This episode of Out on the Land provides an effective introduction to Ecological Site Descriptions and their utility for land owners. Thanks Larry!
What is an ecological site?
An ecological site is distinctive kind of land with specific soil and physical characteristics that differs from other kinds of land in its ability to produce distinctive kinds and amounts of vegetation, and in its ability to respond similarly to management actions and natural disturbances. Unlike vegetation classification, ecological site classification uses climate, soil, geomorphology, hydrology, and vegetation information to describe the ecological potential of land areas. A particular ecological site may feature several plant communities (described by vegetation classification) that occur over time and/or in response to management actions.
What is an ecological site description?
Ecological site descriptions (ESDs) are reports that describe the a) biophysical properties of ecological sites, b) vegetation and surface soil properties of reference conditions that represent either i) pre-European vegetation and historical range of variation (in the United States) or ii) proper functioning condition or potential natural vegetation, c) state-and-transition model graphics and text, and d) a description of ecosystem services provided by the ecological site and other interpretations.
How are ecological sites mapped for use?
In the United States, ecological sites are connected to spatial data via soil map units of the National Cooperative Soil Survey. Classification of land areas to ecological sites can be easily visualized via Web Soil Survey of the USDA Natural Resources Conservation Service or within a personal GIS via SSURGO digital soil data. Ecological sites are linked to one or more map unit components of one or more soil map units. A soil map unit may have several map unit components that cannot be mapped separately (because they are finely intermingled, for example), so soil map unit polygons may not correspond in a 1:1 fashion with ecological sites. For SSURGO spatial data, map unit components can be connected to ecological site descriptions in a database by linking the map unit component to the ecological site class name in cecoclas.txt table and then to the map unit in the mapunit.txt via the comp.txt table (Fig. 1).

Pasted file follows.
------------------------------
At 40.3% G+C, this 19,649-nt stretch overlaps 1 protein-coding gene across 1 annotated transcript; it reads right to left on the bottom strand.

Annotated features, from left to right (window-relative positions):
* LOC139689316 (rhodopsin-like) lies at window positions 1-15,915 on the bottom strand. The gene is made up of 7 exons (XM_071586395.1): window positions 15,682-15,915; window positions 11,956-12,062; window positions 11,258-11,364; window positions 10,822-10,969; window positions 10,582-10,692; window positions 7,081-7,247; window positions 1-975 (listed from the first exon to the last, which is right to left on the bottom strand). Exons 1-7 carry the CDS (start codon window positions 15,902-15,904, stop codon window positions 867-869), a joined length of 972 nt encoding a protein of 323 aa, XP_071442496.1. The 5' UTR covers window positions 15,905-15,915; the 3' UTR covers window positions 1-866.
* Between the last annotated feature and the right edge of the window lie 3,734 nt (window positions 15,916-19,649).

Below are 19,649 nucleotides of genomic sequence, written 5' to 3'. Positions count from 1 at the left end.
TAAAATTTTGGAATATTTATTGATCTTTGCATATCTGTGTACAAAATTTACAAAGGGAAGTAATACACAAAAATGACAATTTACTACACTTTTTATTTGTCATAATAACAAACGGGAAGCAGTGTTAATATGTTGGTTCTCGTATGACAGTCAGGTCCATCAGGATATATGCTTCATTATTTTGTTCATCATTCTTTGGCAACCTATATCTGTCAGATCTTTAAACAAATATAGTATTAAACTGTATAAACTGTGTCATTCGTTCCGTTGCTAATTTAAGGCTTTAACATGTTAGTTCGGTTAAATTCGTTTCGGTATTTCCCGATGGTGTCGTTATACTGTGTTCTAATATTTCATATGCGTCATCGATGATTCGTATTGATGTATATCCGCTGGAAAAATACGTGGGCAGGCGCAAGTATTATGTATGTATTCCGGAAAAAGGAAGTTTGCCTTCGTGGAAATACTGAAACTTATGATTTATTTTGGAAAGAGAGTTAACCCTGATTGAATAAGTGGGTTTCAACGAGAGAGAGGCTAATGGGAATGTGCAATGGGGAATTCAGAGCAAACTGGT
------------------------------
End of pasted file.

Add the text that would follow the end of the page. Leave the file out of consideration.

How are ecological sites used?
ESDs and associated information are used primarily to stratify the landscape for monitoring and assessment, interpretation of resource hazards and opportunities, and to prioritize and select management actions. ESDs are developed and housed by the NRCS and its partners, and used by the U. S. Bureau of Land Management (BLM), the The Nature Conservancy, and many other entities. A recent memorandum of understanding between the NRCS, BLM, and U.S. Forest Service establishes ESD development as an interagency priority and will establish national standards and protocols for ESD development.
What is a state-and-transition model?
The patterns, causes, and indicators of transitions between communities within an ecological site are described by state-and-transition models. State-and-transition models synthesize literature and informal knowledge tied to particular ecological sites to distinguish changes in vegetation and soils that are easily reversible versus changes that are subject to thresholds beyond which reversal is costly or impossible. The models describe all possible states, community phases (i.e., easily-reversible variants of states), and transitions between communities and states. Transitions contain information about mechanisms, triggers, thresholds, and indicators of threshold development.